Washington: The Trump administration expects economic sanctions that it is re-imposing on Iran this week to further cripple the Iranian economy and will aggressively enforce the measures, senior US administration officials said on Monday.
The so-called snapback sanctions, due to come into force early on Tuesday, would target Iranian purchases of US dollars, metals trading and other dealings, coal, industrial-related software and its auto sector.
Iran's rial currency has lost half its value since April under the threat of revived US sanctions. The plunge in the currency and soaring inflation have sparked sporadic demonstrations in Iran against profiteering and corruption, with many protesters chanting anti-government slogans.
President Donald Trump is aiming to cut off the Iranian leadership's access to resources, the officials said. The United States also plans to re-introduce potentially more damaging sanctions on Iranian oil in November.
But the US sanctions strategy has several weak spots, especially a reluctance by Europe and China to curtail business with Iran. The European Union voiced regret on Monday at the looming US sanctions.
Trump warned on Monday of "severe consequences" for people or entities that fail to wind down economic activities with Iran. "The United States is fully committed to enforcing all of our sanctions, and we will work closely with nations conducting business with Iran to ensure complete compliance," he said in a statement.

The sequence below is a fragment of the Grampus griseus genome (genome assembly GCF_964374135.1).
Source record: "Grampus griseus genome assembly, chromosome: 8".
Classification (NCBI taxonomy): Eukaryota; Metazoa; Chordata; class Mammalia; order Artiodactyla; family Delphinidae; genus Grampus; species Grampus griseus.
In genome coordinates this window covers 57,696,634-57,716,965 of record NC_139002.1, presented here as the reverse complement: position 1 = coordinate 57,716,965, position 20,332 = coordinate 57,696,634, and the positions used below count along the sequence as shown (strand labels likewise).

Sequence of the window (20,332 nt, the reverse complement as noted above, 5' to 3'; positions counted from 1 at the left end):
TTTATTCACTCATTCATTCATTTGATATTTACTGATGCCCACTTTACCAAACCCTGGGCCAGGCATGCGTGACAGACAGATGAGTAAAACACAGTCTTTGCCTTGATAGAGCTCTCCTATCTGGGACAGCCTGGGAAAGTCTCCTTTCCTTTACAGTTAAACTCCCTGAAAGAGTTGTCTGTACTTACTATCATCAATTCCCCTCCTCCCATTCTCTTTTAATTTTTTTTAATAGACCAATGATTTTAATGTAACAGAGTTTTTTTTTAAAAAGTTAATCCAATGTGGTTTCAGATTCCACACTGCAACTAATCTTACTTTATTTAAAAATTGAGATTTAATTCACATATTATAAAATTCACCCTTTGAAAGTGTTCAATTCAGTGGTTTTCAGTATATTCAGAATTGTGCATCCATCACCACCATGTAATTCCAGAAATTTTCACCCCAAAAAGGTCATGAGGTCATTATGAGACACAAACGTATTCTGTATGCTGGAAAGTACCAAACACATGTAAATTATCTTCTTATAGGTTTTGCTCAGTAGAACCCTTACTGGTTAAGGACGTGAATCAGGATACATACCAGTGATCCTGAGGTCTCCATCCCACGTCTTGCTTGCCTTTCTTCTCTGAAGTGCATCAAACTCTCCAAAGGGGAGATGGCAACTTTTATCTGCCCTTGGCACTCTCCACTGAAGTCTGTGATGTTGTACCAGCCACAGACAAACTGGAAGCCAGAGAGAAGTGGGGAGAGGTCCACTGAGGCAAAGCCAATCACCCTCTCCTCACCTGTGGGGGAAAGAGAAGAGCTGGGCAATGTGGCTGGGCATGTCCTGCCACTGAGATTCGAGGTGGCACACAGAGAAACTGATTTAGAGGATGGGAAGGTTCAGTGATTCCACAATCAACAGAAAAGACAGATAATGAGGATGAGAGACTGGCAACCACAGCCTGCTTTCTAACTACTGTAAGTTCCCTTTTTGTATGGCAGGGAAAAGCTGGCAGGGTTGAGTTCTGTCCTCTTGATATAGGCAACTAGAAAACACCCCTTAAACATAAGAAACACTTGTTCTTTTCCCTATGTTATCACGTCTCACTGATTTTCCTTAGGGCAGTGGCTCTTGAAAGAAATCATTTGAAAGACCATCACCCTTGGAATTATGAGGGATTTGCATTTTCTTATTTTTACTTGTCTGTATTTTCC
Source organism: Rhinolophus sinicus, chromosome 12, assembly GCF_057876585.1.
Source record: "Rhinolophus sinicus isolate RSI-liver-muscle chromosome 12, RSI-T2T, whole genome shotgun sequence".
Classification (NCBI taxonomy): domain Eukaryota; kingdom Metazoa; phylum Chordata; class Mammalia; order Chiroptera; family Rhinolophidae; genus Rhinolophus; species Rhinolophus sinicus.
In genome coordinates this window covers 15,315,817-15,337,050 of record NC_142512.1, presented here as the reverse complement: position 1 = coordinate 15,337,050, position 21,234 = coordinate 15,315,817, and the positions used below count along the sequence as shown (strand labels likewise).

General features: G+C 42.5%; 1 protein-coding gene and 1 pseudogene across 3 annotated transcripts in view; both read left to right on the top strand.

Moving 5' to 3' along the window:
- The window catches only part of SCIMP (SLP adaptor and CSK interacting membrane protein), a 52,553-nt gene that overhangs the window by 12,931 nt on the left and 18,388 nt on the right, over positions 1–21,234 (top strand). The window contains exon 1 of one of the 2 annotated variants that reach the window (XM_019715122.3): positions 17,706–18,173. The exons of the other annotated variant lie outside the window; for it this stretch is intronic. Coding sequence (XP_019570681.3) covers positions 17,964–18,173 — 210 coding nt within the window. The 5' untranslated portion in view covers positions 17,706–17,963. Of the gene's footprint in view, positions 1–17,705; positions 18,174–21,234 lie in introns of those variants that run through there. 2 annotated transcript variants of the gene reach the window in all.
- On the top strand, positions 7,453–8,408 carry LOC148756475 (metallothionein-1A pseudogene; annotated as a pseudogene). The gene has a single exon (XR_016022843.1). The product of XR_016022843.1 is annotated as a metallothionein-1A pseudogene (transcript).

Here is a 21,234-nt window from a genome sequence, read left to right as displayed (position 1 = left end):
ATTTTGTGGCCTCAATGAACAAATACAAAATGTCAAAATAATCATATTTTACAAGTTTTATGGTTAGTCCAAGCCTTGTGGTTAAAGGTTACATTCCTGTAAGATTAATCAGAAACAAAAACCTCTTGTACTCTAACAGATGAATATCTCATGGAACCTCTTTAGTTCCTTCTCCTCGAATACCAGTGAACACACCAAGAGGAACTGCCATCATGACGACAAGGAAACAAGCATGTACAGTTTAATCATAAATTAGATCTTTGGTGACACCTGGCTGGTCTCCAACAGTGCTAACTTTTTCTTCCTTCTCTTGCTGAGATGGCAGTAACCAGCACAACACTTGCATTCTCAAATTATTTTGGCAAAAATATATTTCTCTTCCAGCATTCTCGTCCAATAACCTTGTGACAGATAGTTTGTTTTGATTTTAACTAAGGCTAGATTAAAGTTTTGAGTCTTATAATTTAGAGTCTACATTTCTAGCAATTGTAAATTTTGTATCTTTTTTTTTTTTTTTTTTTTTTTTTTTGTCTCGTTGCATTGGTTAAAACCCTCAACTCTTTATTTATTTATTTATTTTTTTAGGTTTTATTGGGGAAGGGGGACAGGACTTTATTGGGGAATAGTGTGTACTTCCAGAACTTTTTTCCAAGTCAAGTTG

If Iran wants to avoid the reimposition of sanctions it should take up Trump's offer to negotiate, White House national security adviser John Bolton said on Monday. Asked on Fox News what Iran's leaders could do, Bolton said: "They could take up the president's offer to negotiate with them, to give up their ballistic missile and nuclear weapons programs fully and really verifiably not under the onerous terms of the Iran nuclear deal, which really are not satisfactory."
"If Iran were really serious they'd come to the table. We'll find out whether they are or not." The sanctions now being brought back were among those lifted under the 2015 deal between world powers and Tehran on curbing Iran's nuclear program.
The United States and Iran have been increasingly at odds over Iran's growing political and military influence in the Middle East since Trump took office in January 2017. Trump announced this May he would withdraw the United States from the Iran nuclear deal.
The European Union expressed concern at the new US move. "We deeply regret the re-imposition of sanctions by the US," the bloc said in a joint statement with the foreign ministers of France, Germany and Britain.
One EU measure to mitigate the impact of US sanctions, known as the blocking statute, will come into force on Tuesday.